Met Service warns of major dry spell ahead
The Meteorological Service has painted a grim outlook for the prospects of rainfall during the first quarter of the year, which is generally characterised by dry spells.
Below normal and near-normal rainfall are predicted for the months of January, February and March.
"The forecast for the upcoming three - month period of January to March indicates that rainfall is likely to be near normal to below normal. Since the beginning of the current dry season (December 2019), the rainfall outlook for the island has indicated that sections of the island could experience a deficit in rainfall," a tweet from the Climate Branch of the Meteorological Service read.
This has triggered a call by the Meteorological Service for farmers and householders to embrace rainwater harvesting technology and water conservation methods to cushion the dry spell.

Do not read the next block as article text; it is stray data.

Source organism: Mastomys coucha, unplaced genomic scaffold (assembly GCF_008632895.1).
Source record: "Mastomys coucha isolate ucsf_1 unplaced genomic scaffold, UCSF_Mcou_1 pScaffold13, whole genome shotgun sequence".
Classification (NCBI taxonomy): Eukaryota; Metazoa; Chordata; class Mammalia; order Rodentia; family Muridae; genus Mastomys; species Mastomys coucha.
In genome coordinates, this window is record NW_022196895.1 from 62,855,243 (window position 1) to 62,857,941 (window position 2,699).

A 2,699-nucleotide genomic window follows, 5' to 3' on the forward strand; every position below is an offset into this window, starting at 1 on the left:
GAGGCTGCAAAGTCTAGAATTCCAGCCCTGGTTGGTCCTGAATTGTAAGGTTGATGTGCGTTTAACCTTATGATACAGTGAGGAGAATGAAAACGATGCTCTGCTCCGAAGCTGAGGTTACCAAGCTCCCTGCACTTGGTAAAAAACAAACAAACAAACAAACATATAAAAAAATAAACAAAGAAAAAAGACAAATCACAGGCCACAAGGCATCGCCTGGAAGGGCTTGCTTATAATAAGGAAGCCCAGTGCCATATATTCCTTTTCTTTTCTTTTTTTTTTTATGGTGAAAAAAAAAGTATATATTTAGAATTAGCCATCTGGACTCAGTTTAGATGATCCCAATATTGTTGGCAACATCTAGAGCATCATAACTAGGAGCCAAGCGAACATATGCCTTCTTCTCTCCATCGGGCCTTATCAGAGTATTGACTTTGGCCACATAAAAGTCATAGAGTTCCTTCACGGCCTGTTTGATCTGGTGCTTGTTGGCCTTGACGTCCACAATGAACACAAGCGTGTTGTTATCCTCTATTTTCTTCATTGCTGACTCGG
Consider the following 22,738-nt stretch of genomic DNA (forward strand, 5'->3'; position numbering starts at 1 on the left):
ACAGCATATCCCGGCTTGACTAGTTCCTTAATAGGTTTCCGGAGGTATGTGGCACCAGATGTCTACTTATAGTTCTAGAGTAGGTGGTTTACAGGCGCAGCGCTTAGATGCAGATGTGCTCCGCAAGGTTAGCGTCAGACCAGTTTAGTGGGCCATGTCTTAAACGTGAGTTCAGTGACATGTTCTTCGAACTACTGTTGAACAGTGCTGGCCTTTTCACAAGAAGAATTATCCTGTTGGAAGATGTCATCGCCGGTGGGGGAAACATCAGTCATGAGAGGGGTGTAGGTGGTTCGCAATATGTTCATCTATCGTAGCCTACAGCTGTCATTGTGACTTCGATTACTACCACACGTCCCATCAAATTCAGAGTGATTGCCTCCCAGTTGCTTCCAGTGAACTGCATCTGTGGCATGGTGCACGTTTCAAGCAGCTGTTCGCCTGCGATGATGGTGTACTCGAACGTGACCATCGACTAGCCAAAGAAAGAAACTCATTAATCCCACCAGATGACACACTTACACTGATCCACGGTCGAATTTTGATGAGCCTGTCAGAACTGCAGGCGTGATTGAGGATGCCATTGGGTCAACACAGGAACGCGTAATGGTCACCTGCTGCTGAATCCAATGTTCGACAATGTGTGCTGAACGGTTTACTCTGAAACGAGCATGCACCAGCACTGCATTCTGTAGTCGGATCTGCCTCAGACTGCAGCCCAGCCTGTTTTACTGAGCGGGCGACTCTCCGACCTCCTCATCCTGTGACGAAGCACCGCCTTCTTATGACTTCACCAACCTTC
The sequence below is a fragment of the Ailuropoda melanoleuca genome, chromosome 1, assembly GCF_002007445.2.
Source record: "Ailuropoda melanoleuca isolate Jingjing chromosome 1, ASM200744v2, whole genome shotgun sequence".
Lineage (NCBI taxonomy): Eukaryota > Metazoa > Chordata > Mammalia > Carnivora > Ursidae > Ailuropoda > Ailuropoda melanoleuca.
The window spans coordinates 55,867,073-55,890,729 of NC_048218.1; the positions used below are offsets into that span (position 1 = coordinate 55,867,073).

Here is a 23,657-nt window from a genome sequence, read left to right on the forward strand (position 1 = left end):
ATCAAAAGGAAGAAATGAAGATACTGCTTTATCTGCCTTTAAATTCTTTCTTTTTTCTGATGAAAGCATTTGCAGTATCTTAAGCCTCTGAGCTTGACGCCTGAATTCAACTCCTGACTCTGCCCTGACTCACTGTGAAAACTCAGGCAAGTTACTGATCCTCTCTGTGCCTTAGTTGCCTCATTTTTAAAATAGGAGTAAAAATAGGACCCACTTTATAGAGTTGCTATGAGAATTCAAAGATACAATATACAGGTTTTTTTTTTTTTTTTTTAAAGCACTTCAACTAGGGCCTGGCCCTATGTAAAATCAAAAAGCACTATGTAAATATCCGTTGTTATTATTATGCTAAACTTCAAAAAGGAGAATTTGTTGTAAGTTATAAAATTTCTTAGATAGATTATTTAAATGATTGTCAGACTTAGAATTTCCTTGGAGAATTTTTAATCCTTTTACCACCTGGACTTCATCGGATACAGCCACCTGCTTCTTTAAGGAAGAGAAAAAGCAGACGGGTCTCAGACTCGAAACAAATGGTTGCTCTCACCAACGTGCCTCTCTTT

"To experience below normal rainfall during the dry season is far from ideal. This, therefore, calls for immediate action to minimise the negative effects of water shortage. Farmers and householders, among others, could consider rainwater harvesting, along with its proper storage during occasional wet days and of course, employ water conservation methods otherwise," the Meteorological Service posted on Twitter.
Meanwhile, it has been noted that parishes such as Portland and St Mary have already begun to show a notable degree of drying.
The tweet went on: "Although forecast confidence is near moderate, due to weak ocean signals, the likelihood of having potential water deficit up to the end of the period remains high. Above normal but comfortable temperatures are likely."
The Meteorological Service will continue to provide updates for the upcoming months.